Australians are often blocked from purchasing cheaper software, music and movies from overseas because the sites selling those products won’t accept an Australian credit card. One possible solution to that would be to make it illegal to block access to cheaper prices for Australians, ensuring we could access better-priced overseas alternatives. That sounds like a clever solution, but once again it’s extremely unlikely to happen.
Picture by Joe Raedle/Getty Images
In my lengthy discussions of the current government IT pricing inquiry, I noted that one major problem with the whole affair is that there’s no obvious way the inquiry can actually force companies to charge equitable prices. Luke at Gizmodo has been investigating the story, and he reports this intriguing development today:
We’ve been chatting to sources close to the inquiry, and they’ve told us that one option that is being considered is changes to Federal competition law that will make it illegal for vendors to block an Australian’s access to cheaper international prices for software if it is purchased via an online distribution method.
That sounds appealing at first glance, but there are some very obvious issues that any kind of scheme that took this approach would need to address. It’s fairly rare for sites selling software and music to block access to their stores altogether (that’s how we know they charge different prices, after all). What they generally do is refuse to accept payments from overseas cards. While it’s hard to judge a proposal without specifics, several immediate objections to trying to stop that spring to mind:
- As described, this won’t be any help at all with physical goods (phones, cameras, console games). That isn’t a dealbreaker in itself — competition is already fierce in many of those markets, and digital distribution is increasingly the main method of selling software, where many of the worst rorts occur. But changing the law so that one type of goods are forced to be cheaper while other options can charge what they like doesn’t seem at all equitable and would certainly lead to protests from businesses. Why should we force Adobe and Microsoft to change their approach but leave IKEA untouched?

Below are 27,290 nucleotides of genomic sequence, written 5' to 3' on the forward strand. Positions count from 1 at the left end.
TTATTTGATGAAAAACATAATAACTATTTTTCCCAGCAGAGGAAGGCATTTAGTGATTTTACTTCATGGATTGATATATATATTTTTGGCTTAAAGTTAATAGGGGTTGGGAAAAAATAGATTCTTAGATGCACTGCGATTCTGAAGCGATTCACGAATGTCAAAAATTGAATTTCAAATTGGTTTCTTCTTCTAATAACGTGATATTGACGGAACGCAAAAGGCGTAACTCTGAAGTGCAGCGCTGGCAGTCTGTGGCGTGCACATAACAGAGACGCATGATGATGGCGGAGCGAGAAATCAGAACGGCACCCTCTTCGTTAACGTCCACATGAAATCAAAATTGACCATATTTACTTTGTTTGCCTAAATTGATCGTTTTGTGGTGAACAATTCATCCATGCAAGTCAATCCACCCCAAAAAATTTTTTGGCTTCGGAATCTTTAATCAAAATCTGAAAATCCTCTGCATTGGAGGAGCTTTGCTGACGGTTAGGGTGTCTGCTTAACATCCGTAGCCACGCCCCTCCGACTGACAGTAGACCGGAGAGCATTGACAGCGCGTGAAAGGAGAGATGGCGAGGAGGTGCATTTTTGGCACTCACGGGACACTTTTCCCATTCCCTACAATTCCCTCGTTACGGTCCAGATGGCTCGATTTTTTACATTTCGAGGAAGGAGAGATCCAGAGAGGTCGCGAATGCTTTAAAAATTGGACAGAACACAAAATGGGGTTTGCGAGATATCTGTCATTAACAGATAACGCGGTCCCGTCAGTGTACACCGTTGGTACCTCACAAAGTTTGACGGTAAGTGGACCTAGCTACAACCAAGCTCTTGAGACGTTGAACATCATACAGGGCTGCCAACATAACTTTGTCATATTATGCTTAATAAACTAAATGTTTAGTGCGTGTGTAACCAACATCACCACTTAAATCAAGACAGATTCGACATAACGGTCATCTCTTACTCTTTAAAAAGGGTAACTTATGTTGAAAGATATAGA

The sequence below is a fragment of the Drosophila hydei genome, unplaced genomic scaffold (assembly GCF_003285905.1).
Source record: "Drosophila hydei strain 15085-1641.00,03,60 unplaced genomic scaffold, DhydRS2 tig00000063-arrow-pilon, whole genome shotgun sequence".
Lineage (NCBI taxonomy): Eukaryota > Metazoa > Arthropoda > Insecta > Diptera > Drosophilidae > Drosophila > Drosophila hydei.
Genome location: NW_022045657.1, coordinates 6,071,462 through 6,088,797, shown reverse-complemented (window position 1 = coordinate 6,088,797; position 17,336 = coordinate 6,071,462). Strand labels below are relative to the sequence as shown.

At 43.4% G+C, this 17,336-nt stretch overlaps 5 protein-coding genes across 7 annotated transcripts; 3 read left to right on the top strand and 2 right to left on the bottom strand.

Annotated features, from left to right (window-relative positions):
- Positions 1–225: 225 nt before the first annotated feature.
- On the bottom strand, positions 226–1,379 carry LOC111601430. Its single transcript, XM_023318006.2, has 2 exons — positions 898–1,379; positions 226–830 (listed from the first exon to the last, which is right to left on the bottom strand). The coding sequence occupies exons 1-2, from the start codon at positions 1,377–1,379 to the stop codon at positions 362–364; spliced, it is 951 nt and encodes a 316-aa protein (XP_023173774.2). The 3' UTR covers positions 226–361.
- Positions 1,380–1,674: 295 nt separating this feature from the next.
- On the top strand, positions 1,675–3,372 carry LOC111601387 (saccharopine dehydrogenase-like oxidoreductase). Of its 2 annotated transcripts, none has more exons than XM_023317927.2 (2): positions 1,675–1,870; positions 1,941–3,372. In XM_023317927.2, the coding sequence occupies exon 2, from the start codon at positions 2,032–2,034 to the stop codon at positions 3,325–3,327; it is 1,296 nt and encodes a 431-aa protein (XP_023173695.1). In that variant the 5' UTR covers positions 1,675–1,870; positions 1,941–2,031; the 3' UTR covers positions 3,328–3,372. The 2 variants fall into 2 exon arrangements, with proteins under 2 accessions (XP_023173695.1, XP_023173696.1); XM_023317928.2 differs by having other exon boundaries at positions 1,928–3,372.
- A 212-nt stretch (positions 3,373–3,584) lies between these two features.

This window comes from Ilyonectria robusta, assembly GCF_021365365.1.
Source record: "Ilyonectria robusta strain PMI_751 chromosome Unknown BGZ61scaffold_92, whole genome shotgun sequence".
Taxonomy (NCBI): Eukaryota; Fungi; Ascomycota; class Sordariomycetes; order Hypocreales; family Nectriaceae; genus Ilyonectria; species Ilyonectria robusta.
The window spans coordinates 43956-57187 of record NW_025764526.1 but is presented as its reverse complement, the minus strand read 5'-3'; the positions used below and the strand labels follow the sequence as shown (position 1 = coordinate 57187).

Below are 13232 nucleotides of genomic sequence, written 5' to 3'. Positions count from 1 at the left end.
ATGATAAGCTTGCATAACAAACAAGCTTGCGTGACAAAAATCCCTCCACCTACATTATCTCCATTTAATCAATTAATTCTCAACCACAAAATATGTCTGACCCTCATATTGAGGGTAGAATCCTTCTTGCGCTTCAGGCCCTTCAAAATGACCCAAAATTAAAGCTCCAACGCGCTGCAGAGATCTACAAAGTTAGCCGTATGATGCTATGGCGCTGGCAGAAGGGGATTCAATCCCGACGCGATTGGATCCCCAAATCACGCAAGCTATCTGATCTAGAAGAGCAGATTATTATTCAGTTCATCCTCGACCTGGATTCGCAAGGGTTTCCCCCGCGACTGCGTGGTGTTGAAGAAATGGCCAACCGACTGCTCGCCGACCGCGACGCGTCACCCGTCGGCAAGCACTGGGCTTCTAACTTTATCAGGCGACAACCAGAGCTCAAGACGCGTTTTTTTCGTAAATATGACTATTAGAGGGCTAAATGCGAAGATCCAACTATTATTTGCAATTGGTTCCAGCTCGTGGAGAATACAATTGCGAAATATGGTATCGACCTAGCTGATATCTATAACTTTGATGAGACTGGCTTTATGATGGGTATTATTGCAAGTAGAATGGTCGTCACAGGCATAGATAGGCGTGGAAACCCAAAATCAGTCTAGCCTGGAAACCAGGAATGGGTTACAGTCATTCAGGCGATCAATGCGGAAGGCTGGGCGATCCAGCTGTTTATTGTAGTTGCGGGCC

- As I noted earlier this week, Australian law lets vendors accept (or refuse) whatever payment mechanism they like. It would require major amendments to make “accepting an Australian credit card” a legal requirement for a particular class of business — and even if it did, that wouldn’t apply to non-Australian companies.
- For movies and music, regional copyright restrictions remain an annoying reality. Apple (for instance) can point out that it simply does not have the rights to sell some music in Australia through iTunes, and that it thus needs to maintain regional restrictions. That has the very unfortunate side effect of allowing it to set prices separately, but that issue can’t be resolved simply by saying “you must offer the choice of access to other regional sites”, because laws other than competition law are involved.
We don’t have any findings from the inquiry yet, so it’s entirely possible that this option will be “considered” then discarded, or refined in some way that a non-lawyer like me can’t imagine. More broadly, I agree with a key point Luke makes in his article: the more widely discussed these rorts are, the more likely that companies will be shamed into charging more equitably. But I remain sceptical about enforced solutions. Nothing short of a legal mechanism to force companies to charge a specific price seems likely to really solve the problem, and that’s simply impossible to imagine happening.
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